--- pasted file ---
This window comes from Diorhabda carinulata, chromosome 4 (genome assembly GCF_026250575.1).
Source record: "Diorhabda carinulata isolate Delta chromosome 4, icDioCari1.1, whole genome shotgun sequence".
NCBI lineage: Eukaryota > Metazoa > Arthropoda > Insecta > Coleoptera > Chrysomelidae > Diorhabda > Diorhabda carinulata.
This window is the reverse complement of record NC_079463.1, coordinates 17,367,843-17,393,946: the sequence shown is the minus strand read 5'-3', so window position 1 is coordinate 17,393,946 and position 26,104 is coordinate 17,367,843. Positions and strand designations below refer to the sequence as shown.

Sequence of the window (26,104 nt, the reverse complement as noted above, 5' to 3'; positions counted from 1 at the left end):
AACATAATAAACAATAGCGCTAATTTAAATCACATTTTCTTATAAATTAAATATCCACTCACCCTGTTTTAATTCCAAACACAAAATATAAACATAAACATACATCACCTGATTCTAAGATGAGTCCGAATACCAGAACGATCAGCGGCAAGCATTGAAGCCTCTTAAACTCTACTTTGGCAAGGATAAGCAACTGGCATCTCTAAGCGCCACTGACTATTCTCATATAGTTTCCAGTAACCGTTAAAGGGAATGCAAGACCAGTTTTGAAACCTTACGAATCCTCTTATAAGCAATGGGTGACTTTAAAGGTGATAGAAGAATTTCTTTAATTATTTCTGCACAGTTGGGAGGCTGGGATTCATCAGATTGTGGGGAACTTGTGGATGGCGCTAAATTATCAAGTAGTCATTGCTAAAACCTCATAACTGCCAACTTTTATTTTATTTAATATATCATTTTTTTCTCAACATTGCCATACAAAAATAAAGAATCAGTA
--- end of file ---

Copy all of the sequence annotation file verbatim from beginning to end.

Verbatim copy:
This window comes from Diorhabda carinulata, chromosome 4 (genome assembly GCF_026250575.1).
Source record: "Diorhabda carinulata isolate Delta chromosome 4, icDioCari1.1, whole genome shotgun sequence".
NCBI lineage: Eukaryota > Metazoa > Arthropoda > Insecta > Coleoptera > Chrysomelidae > Diorhabda > Diorhabda carinulata.
This window is the reverse complement of record NC_079463.1, coordinates 17,367,843-17,393,946: the sequence shown is the minus strand read 5'-3', so window position 1 is coordinate 17,393,946 and position 26,104 is coordinate 17,367,843. Positions and strand designations below refer to the sequence as shown.

Sequence of the window (26,104 nt, the reverse complement as noted above, 5' to 3'; positions counted from 1 at the left end):
AACATAATAAACAATAGCGCTAATTTAAATCACATTTTCTTATAAATTAAATATCCACTCACCCTGTTTTAATTCCAAACACAAAATATAAACATAAACATACATCACCTGATTCTAAGATGAGTCCGAATACCAGAACGATCAGCGGCAAGCATTGAAGCCTCTTAAACTCTACTTTGGCAAGGATAAGCAACTGGCATCTCTAAGCGCCACTGACTATTCTCATATAGTTTCCAGTAACCGTTAAAGGGAATGCAAGACCAGTTTTGAAACCTTACGAATCCTCTTATAAGCAATGGGTGACTTTAAAGGTGATAGAAGAATTTCTTTAATTATTTCTGCACAGTTGGGAGGCTGGGATTCATCAGATTGTGGGGAACTTGTGGATGGCGCTAAATTATCAAGTAGTCATTGCTAAAACCTCATAACTGCCAACTTTTATTTTATTTAATATATCATTTTTTTCTCAACATTGCCATACAAAAATAAAGAATCAGTA